It’s been nearly 250 years since we declared our independence from England—but that doesn’t mean we don’t like to borrow a little British panache here and there. If you’re looking for a stylish and unique baby name, consider one of these British baby names that are popular across the Atlantic.
British Baby Names for Girls
While German in origin, Alice has been properly British for centuries—think: the classic heroine of Alice in Wonderland and Queen Victoria’s second daughter. The British baby name means “noble” and is commonly considered a front-runner as a potential royal baby name. It’s currently in the top 20 in the U.K.
A nice alternative to the uberpopular Emily and Emma here, but Amelia outranks both these names in the U.K. It’s currently the third most popular girls’ name across the pond. Amelia means “work.”
A timeless classic here and in the U.K., Elizabeth is the name given to two of Britain’s longest-reigning queens. It means “consecrated to God.”
You could consider this British baby name, which means “flourishing,” a place name based on the legendary Italian city. It’s currently in the top 20 in the U.K., but much less popular here.
Featured in Shakespeare, Imogen is a popular pick in England, but barely ever heard here. Imogen means “maiden.”
Actress Isla Fisher is the most famous bearer of this British favorite, which means “island.”
This cheerful floral name is barely in the top 1000 in the U.S., but in 12th place in the U.K.
A witchy-wonderful baby name pick, Rhiannon scored some popularity stateside after the Fleetwood Mac hit. Rhiannon is a Welsh name that means “divine queen.”
The second-longest reigning monarch in England was 19th century’s Queen Victoria. The British baby name is a likely contender for a future use as a royal baby name, and it means “victory.”
British Baby Names for Boys
Maybe the red-headed goofball comic book character has thrown people in the U.S. off of this name in the past, but with the new modern take on CW’s Riverdale, it’s time for it to be reconsidered here. Archie is usually short for Archibald, but it’s a top 20 favorite across the pond. Archie means “brave.”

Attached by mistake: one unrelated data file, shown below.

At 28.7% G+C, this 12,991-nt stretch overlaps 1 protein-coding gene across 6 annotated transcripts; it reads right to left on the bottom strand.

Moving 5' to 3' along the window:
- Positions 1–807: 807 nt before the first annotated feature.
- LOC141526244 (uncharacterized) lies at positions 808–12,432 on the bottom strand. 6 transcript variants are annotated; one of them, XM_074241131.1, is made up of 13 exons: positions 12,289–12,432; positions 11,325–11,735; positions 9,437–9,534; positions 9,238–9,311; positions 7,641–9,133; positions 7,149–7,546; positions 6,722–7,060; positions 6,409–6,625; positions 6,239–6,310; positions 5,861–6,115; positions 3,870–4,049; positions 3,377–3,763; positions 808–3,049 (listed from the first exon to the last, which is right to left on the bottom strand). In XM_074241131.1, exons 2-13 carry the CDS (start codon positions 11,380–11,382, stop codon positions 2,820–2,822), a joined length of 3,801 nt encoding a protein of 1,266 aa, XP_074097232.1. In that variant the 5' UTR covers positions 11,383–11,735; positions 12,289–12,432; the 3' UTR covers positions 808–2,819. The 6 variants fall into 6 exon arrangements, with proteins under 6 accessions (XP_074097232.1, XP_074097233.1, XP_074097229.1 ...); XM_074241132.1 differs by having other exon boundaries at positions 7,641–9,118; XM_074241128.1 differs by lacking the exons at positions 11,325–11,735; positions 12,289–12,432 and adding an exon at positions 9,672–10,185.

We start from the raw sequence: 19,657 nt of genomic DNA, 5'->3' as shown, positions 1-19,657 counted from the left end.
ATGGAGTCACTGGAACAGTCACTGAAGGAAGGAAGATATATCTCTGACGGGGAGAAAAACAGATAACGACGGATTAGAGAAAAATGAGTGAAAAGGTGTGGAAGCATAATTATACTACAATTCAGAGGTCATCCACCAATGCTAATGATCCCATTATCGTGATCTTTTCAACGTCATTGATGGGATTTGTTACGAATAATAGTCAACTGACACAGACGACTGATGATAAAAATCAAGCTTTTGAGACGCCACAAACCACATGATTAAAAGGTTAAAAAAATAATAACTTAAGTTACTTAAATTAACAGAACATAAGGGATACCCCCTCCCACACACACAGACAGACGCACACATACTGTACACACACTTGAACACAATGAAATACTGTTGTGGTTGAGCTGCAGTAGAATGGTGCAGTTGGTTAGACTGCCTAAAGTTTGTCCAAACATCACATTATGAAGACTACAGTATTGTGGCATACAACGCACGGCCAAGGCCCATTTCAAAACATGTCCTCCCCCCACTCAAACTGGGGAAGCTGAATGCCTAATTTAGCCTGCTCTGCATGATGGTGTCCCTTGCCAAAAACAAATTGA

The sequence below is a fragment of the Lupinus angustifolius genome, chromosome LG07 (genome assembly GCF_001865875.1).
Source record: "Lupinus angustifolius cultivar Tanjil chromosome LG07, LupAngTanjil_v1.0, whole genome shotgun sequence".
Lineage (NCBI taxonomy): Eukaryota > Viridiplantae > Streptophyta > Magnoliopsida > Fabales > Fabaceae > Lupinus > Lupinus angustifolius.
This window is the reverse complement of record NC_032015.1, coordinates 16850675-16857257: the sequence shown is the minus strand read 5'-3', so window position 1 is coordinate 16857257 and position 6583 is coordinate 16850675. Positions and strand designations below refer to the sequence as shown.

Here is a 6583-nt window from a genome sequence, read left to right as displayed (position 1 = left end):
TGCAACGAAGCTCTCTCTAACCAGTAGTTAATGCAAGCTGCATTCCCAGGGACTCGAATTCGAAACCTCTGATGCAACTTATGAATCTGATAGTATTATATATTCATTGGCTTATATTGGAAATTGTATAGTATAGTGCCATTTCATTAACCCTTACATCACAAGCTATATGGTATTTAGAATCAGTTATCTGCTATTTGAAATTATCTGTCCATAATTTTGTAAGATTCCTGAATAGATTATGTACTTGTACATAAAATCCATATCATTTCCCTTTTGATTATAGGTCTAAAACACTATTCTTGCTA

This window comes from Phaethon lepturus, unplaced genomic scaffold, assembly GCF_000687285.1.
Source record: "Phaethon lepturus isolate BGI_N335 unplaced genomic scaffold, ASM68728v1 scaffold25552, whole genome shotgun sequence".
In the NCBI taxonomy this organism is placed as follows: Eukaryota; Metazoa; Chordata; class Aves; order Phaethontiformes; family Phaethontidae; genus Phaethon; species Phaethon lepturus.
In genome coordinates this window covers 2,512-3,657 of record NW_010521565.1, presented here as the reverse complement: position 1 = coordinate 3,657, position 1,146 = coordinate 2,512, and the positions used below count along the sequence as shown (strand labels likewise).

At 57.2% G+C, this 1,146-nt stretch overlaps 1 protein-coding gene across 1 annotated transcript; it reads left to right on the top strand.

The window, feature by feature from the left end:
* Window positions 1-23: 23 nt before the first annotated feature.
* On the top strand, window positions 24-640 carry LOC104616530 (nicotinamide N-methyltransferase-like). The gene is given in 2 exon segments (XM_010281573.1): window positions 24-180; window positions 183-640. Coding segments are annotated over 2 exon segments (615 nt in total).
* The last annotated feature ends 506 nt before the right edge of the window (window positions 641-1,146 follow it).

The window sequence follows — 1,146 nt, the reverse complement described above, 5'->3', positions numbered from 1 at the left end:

A potential pick for a future prince, Arthur was the legendary king who assembled the Knights of the Round Table. Arthur means “bear.”
A cousin to Scottish royal name Malcolm, Callum means “dove.” It’s currently just outside the top 700 names here, but 40 in Scotland.
A common royal name, and the current front-runner for William and Kate’s next baby, Edward is a top 25 name in the U.K., and a top 200 favorite for more than a century here. It means “wealthy guardian.”
Actor Ewan McGregor is this Scottish name’s claim to fame. It has a poetic meaning, “born of the yew tree.”
The British tend to favor nicknames as official names, with Archie, Alfie, Theo, and Freddie all in the top 30. Freddie is short for Frederick, which means “peaceful ruler.” Rock icon Freddie Mercury is the most famous bearer of the name.
The Brits are wild about Harry, whether it’s because of the younger prince or the literary Boy Who Lived. Harry is currently the second most popular name in the U.K., though still just within the top 700 here. The name means “ruler,” and is often used as a nickname for a more popular British baby name here in the U.S.—Henry.
Hollywood has had plenty of leading men sporting this short-and-sweet name, including Hugh Jackman, Hugh Grant, and Hugh Laurie. Hugh means “intellect.”
Britain’s top boys’ name is almost as popular here. It means “olive tree” and is most commonly associated with the hero of Charles Dickens’ classic, Oliver Twist.
While Oscar has ranked in the top 200 names in the U.S. for more than 40 years, it’s currently a top 10 favorite in England. Author Oscar Wilde, muppet Oscar the Grouch, and the top film award are the most noted namesakes. The name has a fierce meaning, “warrior.”
A pair of British Ruperts give this tweedy name some cool cache—actor Rupert Grint, most famously known as Ron Weasley in the Harry Potter movies, and Buffy the Vampire Slayer lead Rupert Giles.
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